23. Compartmental Model • Extension of model proposed by Legrand et al. Legrand, J, R F Grais, P Y Boelle, A J Valleron, and A Flahault. “Understanding the Dynamics of Ebola Epidemics” Epidemiology and Infection 135 (4). 2007. Cambridge University Press: 610–21. doi:10.1017/S0950268806007217.

  24. Legrand et al. Approach • Behavioral changes to reduce transmissibilities at specified days • Stochastic implementation fit to two historical outbreaks • Kikwit, DRC, 1995 • Gulu, Uganda, 2000 • Finds two different “types” of outbreaks • Community vs. Funeral driven outbreaks

  25. Parameters of two historical outbreaks

  26. NDSSL Extensions to Legrand Model • Multiple stages of behavioral change possible during this prolonged outbreak • Optimization of fit through automated method • Experiment: • Explore “degree” of fit using the two different outbreak types for each country in current outbreak

  27. Optimized Fit Process • Parameters to explored selected • Diag_rate, beta_I, beta_H, beta_F, gamma_I, gamma_D, gamma_F, gamma_H • Initial values based on two historical outbreak • Optimization routine • Runs model with various permutations of parameters • Output compared to observed case count • Algorithm chooses combinations that minimize the difference between observed case counts and model outputs, selects “best” one

  28. Fitted Model Caveats • Assumptions: • Behavioral changes effect each transmission route similarly • Mixing occurs differently for each of the three compartments but uniformly within • These models are likely “overfitted” • Many combos of parameters will fit the same curve • Guided by knowledge of the outbreak and additional data sources to keep parameters plausible • Structure of the model is supported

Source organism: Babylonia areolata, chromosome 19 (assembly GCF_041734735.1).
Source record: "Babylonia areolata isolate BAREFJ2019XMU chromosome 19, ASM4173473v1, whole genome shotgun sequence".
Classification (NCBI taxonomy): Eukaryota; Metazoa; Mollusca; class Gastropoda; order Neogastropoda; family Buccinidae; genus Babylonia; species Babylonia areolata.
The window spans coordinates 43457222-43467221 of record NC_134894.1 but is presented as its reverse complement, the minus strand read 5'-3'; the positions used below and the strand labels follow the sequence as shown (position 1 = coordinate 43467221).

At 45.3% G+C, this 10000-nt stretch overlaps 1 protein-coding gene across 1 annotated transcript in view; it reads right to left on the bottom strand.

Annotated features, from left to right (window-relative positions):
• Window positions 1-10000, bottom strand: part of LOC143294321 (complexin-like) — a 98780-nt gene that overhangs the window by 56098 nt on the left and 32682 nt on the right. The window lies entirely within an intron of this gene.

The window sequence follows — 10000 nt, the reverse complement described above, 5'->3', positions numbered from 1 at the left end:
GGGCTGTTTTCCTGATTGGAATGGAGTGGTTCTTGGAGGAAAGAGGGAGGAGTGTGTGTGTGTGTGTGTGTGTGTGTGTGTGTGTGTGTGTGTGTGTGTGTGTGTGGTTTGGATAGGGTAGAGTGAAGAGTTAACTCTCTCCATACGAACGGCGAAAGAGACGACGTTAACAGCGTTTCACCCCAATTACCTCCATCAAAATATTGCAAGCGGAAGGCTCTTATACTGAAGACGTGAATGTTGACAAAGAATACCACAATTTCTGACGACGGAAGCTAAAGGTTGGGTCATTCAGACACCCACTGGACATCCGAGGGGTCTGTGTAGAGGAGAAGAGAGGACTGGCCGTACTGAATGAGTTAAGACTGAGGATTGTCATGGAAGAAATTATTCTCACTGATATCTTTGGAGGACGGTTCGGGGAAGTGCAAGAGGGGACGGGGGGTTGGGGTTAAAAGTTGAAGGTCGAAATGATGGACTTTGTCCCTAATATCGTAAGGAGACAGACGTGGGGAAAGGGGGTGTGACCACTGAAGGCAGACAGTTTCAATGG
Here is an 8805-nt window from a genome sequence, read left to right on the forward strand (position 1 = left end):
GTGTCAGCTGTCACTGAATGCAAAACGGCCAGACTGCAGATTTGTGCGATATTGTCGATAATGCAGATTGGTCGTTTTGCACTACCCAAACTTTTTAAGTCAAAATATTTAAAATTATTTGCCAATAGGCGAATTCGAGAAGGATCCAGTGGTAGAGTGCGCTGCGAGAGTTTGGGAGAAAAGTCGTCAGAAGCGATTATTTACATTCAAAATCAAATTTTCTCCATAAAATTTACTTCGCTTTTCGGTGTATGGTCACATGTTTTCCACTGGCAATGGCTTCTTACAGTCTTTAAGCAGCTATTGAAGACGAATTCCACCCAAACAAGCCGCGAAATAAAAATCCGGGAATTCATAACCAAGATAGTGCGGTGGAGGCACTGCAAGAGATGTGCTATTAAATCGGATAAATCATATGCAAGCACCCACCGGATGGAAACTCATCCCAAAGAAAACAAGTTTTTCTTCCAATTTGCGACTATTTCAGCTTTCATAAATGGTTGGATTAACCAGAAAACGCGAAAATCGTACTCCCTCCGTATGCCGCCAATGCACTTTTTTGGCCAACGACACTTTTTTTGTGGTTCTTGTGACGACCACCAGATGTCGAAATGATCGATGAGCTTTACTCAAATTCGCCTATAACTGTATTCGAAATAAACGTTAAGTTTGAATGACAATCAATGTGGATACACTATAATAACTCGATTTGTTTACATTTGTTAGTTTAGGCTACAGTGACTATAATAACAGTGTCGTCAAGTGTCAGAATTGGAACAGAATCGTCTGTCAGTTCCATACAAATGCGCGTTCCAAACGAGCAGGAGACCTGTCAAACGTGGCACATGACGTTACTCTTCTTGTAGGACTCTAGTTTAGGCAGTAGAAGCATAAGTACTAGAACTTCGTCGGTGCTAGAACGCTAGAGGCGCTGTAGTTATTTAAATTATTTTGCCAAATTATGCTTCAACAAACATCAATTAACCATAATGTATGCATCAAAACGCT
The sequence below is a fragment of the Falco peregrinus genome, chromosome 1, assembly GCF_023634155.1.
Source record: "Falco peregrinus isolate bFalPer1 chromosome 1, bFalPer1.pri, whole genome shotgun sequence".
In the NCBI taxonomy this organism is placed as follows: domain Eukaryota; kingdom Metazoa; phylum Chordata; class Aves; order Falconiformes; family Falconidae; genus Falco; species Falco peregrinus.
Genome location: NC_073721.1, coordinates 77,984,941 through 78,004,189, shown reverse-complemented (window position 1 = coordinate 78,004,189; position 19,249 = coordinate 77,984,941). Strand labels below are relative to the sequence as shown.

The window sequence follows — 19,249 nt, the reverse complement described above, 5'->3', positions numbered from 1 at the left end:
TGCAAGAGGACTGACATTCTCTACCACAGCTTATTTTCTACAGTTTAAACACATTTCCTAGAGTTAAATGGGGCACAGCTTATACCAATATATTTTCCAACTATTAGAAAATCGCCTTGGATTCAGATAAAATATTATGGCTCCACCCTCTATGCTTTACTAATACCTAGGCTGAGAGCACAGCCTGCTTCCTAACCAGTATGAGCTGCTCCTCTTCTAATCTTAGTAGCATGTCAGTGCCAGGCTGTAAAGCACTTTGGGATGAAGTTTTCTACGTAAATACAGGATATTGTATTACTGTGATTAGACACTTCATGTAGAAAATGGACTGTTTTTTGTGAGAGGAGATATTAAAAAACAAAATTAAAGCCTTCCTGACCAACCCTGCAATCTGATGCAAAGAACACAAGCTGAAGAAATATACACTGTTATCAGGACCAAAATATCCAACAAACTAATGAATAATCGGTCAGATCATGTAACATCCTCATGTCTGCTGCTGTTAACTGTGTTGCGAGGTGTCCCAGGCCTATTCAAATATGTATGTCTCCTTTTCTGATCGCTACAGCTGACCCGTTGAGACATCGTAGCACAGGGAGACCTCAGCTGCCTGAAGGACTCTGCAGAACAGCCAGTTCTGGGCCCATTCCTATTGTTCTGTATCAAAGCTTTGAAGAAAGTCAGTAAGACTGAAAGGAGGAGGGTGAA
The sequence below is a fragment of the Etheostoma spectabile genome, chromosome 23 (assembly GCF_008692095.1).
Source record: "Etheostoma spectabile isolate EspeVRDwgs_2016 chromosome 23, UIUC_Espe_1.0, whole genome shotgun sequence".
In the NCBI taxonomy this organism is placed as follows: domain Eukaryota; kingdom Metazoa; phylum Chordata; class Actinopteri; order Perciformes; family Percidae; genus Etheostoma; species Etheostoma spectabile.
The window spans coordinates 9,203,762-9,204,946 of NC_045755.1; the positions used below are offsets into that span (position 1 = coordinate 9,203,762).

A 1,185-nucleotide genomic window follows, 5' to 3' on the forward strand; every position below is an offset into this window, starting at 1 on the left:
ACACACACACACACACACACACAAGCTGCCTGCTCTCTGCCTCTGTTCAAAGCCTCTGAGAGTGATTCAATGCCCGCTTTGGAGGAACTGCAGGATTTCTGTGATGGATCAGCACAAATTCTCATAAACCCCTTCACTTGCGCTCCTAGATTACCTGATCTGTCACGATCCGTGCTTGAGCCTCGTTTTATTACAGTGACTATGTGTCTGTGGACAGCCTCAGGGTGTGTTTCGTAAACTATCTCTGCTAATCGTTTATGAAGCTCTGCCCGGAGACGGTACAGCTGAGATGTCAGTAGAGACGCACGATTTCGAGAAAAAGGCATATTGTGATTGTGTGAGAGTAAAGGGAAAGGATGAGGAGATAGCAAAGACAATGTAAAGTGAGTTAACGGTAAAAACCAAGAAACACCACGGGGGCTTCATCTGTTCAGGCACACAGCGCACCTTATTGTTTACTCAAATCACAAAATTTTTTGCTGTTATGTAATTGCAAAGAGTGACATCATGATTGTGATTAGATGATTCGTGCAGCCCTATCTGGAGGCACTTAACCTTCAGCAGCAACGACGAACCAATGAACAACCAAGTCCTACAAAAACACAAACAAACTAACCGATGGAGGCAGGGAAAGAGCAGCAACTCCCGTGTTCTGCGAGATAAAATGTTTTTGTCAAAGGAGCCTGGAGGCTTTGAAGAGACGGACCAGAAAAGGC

29. Notional US estimates Approach • Get disease parameters from fitted model in West Africa • Put into CNIMS platform • ISIS simulation GUI • Modify to represent US • Example Experiment: • 100 replicates • One case introduction into Washington DC • Simulate for 3 weeks

  30. Notional US estimates Assumptions • Under assumption that Ebola case, arrives and doesn’t seek care and avoids detection throughout illness • CNIMS based simulations • Agent-based models of populations with realistic social networks, built up from high resolution census, activity, and location data • Assume: • Transmission calibrated to R0 of 3.5 if transmission is like flu • Reduced transmission Ebola 70% less likely to infect in home and 95% less likely to infect outside of home than respiratory illness

  31. Notional US estimates Example 100 replicates Mean of 1.8 cases Max of 6 cases Majority only one initial case